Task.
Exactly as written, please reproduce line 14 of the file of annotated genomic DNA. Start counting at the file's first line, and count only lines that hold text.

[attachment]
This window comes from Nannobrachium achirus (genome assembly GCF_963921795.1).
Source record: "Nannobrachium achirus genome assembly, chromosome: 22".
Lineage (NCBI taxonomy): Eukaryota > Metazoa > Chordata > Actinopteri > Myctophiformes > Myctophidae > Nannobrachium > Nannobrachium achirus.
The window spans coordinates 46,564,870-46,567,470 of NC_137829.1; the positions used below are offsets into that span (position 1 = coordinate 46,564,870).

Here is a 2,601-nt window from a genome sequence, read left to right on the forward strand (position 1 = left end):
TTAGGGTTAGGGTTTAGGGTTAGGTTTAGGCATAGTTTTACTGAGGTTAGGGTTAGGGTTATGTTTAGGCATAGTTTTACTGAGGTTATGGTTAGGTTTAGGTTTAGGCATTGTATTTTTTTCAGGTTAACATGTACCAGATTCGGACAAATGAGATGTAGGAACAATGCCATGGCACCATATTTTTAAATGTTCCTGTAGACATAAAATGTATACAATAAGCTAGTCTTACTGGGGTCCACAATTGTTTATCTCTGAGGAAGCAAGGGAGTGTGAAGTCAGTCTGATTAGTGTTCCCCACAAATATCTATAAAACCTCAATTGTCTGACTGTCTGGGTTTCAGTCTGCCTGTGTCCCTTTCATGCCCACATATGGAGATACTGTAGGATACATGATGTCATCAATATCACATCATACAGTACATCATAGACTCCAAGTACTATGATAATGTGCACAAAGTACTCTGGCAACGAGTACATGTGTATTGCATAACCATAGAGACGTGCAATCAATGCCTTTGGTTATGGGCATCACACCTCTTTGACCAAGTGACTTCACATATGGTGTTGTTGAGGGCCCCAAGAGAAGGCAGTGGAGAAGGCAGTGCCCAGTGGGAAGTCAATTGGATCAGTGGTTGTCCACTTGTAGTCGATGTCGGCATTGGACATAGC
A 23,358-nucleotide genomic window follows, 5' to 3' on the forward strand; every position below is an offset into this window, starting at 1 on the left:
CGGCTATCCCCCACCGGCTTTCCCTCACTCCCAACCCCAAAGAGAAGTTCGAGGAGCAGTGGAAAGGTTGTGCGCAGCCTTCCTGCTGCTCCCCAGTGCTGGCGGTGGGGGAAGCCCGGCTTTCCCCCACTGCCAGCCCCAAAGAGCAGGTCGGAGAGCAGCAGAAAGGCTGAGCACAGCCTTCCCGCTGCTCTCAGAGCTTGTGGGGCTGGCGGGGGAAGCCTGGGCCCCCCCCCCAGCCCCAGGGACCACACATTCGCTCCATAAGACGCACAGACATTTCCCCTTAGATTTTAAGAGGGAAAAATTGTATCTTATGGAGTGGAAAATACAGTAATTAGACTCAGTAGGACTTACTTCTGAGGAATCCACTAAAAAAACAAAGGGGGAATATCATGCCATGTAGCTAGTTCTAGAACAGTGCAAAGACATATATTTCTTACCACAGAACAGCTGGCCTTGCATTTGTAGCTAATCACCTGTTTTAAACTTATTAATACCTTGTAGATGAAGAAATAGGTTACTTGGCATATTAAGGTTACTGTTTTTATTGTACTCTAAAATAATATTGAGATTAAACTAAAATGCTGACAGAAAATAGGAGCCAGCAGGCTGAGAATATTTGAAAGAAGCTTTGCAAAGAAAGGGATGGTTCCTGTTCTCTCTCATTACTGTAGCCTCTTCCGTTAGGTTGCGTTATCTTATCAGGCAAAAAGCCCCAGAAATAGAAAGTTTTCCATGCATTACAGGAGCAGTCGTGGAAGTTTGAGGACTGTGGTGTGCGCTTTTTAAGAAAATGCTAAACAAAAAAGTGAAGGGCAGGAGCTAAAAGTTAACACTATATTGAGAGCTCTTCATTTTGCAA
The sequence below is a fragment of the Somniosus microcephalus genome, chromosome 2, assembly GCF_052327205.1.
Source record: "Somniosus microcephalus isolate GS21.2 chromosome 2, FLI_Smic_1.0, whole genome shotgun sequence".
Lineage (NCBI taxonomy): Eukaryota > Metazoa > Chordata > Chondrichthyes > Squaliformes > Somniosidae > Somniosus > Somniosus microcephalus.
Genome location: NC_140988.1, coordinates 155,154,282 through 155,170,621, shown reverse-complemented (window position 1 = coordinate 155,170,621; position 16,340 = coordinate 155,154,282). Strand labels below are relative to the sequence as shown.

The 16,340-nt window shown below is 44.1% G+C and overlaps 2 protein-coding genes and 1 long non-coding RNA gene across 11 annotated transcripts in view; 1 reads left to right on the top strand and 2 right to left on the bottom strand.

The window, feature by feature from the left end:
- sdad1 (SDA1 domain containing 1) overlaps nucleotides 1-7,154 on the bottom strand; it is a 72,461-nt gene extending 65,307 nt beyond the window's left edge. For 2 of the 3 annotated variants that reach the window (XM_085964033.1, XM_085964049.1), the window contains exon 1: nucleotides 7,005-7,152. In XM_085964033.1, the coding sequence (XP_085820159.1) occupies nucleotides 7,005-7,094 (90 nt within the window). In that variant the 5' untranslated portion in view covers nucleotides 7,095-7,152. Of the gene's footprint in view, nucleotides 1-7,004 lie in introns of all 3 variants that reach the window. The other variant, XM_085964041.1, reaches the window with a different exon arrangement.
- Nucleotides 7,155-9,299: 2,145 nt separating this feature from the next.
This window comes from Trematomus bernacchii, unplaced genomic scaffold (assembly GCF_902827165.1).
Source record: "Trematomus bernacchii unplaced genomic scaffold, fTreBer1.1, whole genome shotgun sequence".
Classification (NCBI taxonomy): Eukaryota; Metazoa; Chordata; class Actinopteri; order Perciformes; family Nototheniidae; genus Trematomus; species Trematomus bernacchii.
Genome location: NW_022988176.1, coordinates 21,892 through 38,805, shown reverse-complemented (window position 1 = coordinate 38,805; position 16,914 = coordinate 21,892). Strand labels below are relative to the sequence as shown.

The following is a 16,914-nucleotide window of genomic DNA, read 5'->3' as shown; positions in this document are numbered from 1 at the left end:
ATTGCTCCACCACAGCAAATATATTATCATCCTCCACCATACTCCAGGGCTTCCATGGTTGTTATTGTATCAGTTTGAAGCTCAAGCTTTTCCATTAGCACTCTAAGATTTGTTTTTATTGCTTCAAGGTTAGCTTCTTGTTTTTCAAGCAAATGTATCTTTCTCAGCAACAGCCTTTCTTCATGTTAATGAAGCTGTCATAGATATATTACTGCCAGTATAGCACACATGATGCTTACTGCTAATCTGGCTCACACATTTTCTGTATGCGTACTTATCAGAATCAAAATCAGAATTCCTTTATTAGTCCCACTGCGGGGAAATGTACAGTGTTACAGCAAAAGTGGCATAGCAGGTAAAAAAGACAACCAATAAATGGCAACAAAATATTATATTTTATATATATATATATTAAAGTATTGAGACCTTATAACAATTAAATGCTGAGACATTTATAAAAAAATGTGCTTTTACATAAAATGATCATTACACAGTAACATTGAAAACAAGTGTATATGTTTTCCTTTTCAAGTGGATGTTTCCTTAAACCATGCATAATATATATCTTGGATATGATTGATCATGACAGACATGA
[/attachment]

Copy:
The window, feature by feature from the left end: